“Such a poetic way to communicate some very technical messages. Interacting with fireflies is a perfect metaphor as well.” —juror Gabe Kean
“Stunningly beautiful and well executed. I especially loved the approach to showing off pixel pitch.” —Drew Ungvarsky
Overview: Technology and nature can be unexpectedly connected—take electroluminescence and bioluminescence, the similar methods by which LEDs and fireflies emit light. Captivated by this discovery, interactive studio Second Story, part of SapientNitro, worked with audio-visual company Electrosonic to create a responsive environment choreographed out of multiple LED surfaces. During an event held at the LED Lab in New York City, more than 200 guests “caught” fireflies on an interactive touch table and “released” them to the dark LED surfaces peppered throughout the room. Releasing the fireflies brought the canvases to light—the more fireflies guests released, the brighter the space became.
•The project celebrated audio-visual company Electrosonic’s 50th anniversary.
•Second Story had to use the variety of uniquely shaped screens already present at the LED Lab.
•The project took six weeks to produce.
Comments by Chris Carlson, interactive developer, and Adi Marom, associate creative director, experience design, both of Second Story, part of SapientNitro:
How many videos, images and other media elements does it have? “For each of the three firefly ‘scenes,’ we created a photo-realistic animated landscape that enveloped the room across all of the LED surfaces. Each animation consisted of multiple layers stitched together into a parallax loop that orbited the space, resulting in a continuous digital environment. For the touch table, we produced an animated flock of fireflies consisting of ten varieties for guests to choose from; they differed in color, form and motion. The interface simulated the pixel pitch of each LED canvas as a mask above the fireflies, enabling users to experience what a firefly would look like on the different screens. When a guest released a firefly to one of the displays, the firefly was animated into the selected surface, overlaying the environment’s animation.”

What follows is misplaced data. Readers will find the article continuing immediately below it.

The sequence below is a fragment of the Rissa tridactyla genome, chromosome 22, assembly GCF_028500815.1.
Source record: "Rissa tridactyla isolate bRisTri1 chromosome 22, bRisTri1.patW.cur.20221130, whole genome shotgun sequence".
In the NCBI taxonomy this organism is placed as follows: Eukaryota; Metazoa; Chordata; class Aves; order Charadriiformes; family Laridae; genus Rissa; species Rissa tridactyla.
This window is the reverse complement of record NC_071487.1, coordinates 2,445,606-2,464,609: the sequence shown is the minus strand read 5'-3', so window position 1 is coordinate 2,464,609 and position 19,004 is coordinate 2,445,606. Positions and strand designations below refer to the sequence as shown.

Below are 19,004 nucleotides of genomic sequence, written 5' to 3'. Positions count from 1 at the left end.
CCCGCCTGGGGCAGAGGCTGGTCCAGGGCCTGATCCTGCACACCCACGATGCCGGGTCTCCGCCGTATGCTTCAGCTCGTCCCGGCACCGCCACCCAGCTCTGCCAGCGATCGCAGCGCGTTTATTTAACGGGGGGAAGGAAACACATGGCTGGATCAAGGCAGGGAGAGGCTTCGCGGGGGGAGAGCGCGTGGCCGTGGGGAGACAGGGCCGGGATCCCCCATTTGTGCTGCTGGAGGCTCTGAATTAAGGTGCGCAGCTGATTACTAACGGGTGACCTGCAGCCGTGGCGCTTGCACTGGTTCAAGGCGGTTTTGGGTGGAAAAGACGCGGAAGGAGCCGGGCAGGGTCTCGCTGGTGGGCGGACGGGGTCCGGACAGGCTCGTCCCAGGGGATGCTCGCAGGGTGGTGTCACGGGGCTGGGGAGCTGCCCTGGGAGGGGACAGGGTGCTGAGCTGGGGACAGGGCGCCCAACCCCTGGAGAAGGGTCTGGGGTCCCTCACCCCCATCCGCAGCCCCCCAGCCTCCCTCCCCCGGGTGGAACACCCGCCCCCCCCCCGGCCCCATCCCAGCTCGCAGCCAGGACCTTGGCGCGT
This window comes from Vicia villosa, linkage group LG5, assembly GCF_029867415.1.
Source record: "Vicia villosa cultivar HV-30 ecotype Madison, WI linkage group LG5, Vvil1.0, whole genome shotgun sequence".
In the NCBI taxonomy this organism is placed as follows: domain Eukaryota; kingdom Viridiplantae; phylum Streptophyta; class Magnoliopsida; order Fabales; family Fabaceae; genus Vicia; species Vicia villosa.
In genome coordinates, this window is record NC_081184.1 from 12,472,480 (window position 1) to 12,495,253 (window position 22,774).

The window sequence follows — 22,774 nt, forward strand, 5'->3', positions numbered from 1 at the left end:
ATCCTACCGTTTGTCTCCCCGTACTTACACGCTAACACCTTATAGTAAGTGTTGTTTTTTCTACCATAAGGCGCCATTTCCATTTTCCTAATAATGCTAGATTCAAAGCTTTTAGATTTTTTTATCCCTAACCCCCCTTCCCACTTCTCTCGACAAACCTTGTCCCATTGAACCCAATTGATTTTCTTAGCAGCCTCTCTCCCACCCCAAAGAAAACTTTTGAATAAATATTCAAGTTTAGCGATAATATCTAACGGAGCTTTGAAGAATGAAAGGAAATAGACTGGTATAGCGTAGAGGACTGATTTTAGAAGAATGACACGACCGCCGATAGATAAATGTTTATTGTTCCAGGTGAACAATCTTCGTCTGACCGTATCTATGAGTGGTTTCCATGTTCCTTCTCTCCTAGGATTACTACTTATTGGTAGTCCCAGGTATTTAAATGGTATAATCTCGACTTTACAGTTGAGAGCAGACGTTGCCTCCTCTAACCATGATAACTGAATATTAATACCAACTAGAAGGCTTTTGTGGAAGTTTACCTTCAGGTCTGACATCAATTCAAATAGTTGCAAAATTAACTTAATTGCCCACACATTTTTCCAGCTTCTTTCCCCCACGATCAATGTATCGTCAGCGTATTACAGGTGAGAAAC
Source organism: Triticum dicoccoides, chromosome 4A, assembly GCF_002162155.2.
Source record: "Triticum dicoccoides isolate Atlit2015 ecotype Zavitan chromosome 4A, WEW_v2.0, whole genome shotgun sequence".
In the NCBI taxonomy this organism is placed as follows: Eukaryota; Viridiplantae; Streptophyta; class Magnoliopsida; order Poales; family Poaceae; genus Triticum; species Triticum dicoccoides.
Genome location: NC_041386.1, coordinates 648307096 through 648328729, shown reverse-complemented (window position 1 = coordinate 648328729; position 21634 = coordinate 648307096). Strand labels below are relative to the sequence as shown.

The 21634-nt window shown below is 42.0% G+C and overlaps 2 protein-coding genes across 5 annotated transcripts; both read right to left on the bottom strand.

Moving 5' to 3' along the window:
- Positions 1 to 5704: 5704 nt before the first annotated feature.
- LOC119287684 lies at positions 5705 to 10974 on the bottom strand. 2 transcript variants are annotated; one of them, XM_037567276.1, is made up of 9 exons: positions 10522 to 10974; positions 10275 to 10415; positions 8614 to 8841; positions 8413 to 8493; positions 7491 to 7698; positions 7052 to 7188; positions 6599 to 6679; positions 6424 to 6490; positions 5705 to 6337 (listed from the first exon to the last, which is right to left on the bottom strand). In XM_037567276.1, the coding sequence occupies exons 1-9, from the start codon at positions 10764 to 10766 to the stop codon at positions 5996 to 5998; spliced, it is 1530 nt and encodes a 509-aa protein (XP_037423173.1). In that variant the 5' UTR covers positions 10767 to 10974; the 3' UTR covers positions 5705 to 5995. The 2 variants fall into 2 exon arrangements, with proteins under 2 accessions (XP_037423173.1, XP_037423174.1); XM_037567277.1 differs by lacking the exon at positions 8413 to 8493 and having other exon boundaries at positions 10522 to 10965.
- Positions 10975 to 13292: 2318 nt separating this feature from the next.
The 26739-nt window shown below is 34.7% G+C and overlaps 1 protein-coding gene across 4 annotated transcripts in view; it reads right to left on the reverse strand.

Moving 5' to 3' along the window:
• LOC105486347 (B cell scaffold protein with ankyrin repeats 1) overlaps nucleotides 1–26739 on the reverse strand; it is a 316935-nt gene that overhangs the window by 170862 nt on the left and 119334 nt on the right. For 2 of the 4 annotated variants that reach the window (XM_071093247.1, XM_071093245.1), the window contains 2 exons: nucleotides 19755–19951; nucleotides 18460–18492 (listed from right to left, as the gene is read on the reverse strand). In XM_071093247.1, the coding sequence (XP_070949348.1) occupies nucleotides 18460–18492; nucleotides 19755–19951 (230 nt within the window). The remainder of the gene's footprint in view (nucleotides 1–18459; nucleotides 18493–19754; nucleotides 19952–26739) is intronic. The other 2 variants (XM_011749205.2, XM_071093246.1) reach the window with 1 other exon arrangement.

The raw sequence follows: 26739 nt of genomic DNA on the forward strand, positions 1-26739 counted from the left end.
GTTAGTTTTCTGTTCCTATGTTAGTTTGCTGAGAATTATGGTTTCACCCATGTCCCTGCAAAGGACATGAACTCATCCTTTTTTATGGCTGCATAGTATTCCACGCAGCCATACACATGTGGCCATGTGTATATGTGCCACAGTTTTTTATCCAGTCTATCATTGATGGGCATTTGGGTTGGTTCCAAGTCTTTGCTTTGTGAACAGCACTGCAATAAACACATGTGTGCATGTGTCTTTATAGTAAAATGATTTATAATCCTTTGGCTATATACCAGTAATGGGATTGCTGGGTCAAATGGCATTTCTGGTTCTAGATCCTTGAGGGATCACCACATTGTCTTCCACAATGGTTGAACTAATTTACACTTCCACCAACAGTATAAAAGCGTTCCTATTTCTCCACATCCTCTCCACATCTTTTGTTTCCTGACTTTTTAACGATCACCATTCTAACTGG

What software, back-end technology and programming languages were used? “The software consisted of two apps written in openFrameworks/C++. One app ran on a large multitouch table and enabled visitors to ‘catch’ fireflies, learn more about different LED pixel pitches and send their firefly to a specific LED surface within the space. The second app managed the firefly environments, assigning incoming fireflies to areas of the screen corresponding to the different LED surfaces around the space and scaling the animations for the appropriate resolution. A D3 engine was used to transform the output of the second app to the required signals for each physical canvas.”
Are there any other technical features you’d like to call attention to? “We added an iPad application and distributed a few iPads in the space during the event. They featured additional information about the different LED surfaces, specifically, pixel pitches and ideal viewing distances. The purpose was to put another educational tool and contextual layer in the hands of the guests in the space.”